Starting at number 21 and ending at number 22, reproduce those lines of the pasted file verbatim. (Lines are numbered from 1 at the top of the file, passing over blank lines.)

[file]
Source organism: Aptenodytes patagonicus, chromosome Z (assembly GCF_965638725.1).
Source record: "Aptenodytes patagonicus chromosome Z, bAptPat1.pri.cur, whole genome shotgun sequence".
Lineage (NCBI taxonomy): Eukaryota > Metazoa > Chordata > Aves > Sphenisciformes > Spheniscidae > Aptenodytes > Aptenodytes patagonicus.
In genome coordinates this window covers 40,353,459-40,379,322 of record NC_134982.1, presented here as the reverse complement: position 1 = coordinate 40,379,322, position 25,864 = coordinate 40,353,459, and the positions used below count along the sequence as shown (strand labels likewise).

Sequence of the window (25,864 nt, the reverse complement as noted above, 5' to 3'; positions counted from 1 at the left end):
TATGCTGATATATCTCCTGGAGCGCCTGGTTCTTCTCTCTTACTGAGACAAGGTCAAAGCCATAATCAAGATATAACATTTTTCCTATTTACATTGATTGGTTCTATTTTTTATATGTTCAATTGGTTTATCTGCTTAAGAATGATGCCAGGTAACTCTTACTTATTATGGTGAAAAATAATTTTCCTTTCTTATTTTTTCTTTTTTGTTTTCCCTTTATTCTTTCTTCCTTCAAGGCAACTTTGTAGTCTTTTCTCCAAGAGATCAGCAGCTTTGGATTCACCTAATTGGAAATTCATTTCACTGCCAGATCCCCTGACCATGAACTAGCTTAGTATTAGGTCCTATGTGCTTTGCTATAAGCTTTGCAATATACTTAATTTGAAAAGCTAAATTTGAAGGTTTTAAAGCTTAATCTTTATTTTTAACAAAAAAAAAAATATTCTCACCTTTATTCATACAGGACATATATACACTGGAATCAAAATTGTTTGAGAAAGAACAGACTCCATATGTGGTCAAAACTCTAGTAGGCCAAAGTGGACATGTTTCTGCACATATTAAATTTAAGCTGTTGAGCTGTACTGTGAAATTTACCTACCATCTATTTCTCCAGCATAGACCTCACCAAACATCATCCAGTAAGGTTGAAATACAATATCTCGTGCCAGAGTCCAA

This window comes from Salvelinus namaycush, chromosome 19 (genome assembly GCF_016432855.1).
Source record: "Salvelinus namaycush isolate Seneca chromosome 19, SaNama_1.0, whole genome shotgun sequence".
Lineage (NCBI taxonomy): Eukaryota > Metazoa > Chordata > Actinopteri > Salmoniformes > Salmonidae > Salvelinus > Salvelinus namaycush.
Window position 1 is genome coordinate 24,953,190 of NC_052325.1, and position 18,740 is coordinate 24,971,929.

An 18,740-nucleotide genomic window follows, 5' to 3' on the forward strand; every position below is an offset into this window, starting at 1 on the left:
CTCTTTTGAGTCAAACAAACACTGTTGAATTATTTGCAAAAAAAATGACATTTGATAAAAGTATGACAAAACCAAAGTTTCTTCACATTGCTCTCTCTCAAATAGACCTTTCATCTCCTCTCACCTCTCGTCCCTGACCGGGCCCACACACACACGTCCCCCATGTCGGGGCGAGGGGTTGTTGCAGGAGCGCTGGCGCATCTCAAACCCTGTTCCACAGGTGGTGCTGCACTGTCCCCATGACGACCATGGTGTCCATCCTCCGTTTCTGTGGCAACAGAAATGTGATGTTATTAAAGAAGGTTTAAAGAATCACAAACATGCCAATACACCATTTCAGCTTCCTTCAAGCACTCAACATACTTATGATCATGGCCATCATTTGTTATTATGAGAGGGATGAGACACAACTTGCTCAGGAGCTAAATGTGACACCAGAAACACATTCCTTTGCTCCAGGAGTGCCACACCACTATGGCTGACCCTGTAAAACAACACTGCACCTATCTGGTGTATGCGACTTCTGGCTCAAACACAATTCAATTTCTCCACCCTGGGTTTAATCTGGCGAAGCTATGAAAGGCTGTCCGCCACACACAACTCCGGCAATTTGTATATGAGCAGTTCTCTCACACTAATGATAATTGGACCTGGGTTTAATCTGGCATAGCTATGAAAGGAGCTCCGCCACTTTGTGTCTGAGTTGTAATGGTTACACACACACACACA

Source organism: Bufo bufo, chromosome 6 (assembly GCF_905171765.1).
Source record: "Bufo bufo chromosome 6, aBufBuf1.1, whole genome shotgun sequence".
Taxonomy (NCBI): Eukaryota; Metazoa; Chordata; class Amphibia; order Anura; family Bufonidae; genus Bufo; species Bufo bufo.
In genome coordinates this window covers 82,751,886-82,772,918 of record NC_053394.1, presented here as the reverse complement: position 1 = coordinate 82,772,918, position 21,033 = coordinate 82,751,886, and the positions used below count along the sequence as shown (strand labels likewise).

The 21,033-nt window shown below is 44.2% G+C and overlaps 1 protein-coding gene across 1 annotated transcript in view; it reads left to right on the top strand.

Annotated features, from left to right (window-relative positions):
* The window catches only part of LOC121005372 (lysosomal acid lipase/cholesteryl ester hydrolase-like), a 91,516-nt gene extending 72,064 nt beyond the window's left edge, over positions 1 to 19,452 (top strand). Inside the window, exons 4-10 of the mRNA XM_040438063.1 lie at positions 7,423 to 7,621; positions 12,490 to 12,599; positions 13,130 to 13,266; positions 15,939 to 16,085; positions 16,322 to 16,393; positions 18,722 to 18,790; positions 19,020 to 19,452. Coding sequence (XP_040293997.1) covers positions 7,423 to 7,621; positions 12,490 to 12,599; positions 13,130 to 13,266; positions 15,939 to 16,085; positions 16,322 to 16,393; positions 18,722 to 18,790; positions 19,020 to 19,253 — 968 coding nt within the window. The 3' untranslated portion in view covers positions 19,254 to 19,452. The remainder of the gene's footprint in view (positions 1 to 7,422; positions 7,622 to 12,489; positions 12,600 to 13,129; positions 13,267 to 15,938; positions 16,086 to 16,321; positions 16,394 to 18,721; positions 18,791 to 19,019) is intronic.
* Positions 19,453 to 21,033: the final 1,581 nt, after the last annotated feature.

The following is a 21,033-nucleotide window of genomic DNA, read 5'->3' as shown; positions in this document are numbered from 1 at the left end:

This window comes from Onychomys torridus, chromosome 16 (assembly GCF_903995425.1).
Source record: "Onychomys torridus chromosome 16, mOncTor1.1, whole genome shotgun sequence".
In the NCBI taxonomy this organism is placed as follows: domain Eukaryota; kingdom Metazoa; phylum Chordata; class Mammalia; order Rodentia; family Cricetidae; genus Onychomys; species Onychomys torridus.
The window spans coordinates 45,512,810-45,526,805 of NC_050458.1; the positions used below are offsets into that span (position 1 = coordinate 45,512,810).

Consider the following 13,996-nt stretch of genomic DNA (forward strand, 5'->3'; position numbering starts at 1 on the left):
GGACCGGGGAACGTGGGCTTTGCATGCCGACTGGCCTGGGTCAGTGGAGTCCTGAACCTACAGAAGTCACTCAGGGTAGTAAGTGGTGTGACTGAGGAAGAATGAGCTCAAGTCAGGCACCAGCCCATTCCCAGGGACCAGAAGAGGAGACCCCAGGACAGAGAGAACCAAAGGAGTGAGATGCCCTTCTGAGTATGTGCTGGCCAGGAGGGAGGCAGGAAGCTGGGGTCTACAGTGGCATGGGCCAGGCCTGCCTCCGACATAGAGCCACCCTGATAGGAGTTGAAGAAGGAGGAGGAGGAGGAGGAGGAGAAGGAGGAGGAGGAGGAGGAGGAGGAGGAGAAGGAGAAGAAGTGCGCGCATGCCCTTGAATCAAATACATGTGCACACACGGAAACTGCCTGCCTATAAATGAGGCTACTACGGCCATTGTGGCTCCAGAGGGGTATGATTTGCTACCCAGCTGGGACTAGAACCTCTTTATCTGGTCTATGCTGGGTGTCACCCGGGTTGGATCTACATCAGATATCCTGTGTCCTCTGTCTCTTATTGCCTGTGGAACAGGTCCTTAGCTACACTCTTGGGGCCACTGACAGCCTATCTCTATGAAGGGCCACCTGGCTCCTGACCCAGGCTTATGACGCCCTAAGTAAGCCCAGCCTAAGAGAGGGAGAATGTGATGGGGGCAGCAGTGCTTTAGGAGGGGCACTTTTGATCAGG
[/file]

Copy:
The following is a 21,033-nucleotide window of genomic DNA, read 5'->3' as shown; positions in this document are numbered from 1 at the left end:

This window comes from Onychomys torridus, chromosome 16 (assembly GCF_903995425.1).